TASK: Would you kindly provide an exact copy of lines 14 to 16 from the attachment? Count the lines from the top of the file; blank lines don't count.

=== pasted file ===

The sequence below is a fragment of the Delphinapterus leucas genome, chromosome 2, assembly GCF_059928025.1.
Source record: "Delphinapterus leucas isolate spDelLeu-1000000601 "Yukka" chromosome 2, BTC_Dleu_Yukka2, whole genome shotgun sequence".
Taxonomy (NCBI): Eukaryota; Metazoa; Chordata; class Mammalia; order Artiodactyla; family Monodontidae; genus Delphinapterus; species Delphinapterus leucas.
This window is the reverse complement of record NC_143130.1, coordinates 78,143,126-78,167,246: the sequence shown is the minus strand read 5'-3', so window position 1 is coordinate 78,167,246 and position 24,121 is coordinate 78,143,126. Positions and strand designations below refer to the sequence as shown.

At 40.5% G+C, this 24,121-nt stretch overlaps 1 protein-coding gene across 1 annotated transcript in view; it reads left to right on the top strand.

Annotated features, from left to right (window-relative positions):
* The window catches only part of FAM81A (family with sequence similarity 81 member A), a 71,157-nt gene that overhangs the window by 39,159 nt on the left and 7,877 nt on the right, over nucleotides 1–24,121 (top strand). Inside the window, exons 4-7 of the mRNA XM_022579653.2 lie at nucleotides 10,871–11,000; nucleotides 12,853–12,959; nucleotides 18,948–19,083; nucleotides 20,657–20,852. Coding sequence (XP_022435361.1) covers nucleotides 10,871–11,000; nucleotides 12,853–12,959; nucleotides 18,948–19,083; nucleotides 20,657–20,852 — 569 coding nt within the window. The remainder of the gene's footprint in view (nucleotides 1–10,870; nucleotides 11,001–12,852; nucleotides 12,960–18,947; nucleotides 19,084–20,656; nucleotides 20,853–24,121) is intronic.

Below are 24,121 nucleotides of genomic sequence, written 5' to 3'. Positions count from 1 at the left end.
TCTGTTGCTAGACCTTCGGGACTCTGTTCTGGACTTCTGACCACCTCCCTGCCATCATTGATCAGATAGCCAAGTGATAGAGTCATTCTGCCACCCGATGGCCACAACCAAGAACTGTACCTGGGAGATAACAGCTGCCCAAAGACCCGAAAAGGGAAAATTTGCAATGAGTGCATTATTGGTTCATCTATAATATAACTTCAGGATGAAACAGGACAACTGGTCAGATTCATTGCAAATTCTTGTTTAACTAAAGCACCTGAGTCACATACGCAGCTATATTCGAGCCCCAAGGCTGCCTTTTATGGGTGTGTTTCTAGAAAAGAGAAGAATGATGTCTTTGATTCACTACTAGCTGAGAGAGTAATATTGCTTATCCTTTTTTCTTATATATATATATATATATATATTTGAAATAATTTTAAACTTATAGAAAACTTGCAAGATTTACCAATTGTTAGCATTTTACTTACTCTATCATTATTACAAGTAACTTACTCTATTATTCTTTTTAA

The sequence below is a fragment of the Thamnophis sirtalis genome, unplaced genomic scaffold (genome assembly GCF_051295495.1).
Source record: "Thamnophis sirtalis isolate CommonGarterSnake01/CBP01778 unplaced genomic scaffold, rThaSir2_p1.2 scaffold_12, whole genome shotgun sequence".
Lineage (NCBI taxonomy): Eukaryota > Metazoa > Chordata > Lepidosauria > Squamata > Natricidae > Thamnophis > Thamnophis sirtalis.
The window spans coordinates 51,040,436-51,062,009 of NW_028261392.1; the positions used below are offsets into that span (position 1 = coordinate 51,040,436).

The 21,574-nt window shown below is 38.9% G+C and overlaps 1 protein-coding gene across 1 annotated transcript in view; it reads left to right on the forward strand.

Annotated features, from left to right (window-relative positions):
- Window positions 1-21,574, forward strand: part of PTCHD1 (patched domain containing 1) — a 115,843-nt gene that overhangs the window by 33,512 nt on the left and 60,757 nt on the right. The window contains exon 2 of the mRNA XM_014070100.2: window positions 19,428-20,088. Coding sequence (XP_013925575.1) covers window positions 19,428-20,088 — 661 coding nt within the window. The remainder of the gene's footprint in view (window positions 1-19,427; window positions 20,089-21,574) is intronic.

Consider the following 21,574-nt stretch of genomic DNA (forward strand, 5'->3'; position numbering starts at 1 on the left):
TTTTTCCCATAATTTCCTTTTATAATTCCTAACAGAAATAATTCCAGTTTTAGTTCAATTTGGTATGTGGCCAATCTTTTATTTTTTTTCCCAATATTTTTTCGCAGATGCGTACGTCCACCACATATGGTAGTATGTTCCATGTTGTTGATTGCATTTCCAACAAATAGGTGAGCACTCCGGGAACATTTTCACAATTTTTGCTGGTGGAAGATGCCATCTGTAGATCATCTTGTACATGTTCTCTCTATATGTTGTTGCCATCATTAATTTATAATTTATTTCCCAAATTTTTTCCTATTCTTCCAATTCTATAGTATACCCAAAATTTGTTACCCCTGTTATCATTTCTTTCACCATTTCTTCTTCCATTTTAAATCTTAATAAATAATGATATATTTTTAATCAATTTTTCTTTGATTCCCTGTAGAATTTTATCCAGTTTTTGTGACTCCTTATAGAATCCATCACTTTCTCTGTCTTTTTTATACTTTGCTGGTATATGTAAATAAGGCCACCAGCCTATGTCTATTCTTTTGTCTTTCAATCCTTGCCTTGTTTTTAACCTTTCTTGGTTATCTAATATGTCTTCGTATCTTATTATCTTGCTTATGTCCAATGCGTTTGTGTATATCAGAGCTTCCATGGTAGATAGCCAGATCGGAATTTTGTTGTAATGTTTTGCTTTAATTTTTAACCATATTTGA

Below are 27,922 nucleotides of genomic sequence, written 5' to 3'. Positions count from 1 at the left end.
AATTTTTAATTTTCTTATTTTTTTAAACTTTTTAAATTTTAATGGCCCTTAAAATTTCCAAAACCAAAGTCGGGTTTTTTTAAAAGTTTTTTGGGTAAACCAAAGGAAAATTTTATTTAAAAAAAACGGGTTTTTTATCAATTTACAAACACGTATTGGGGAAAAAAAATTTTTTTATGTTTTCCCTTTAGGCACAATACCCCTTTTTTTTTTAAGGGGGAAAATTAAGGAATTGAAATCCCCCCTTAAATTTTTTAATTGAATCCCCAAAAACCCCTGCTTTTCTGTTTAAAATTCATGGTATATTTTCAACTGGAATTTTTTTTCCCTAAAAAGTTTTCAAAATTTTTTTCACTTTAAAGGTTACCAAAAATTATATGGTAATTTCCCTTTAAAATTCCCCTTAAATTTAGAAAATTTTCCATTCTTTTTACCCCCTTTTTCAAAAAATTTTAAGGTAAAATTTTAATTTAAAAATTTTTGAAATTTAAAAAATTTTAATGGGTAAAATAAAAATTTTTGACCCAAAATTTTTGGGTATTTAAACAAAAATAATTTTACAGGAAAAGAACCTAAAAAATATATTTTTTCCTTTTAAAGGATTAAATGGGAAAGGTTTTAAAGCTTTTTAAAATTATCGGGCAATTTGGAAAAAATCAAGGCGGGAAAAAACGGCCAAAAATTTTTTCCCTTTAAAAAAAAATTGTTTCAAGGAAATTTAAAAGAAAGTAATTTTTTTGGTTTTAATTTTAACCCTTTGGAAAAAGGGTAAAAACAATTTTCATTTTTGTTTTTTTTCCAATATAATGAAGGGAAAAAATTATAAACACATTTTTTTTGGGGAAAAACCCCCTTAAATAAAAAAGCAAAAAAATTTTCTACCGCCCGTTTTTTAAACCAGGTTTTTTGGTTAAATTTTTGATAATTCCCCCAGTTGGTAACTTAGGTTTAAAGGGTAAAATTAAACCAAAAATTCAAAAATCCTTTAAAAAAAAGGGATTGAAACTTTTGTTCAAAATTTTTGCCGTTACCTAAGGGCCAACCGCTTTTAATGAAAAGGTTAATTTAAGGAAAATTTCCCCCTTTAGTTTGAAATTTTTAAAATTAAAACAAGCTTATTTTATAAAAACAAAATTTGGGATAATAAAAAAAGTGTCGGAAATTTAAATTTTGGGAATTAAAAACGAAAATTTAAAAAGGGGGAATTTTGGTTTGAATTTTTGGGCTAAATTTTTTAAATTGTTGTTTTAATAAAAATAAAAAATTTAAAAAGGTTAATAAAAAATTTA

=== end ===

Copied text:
The 21,574-nt window shown below is 38.9% G+C and overlaps 1 protein-coding gene across 1 annotated transcript in view; it reads left to right on the forward strand.

Annotated features, from left to right (window-relative positions):
- Window positions 1-21,574, forward strand: part of PTCHD1 (patched domain containing 1) — a 115,843-nt gene that overhangs the window by 33,512 nt on the left and 60,757 nt on the right. The window contains exon 2 of the mRNA XM_014070100.2: window positions 19,428-20,088. Coding sequence (XP_013925575.1) covers window positions 19,428-20,088 — 661 coding nt within the window. The remainder of the gene's footprint in view (window positions 1-19,427; window positions 20,089-21,574) is intronic.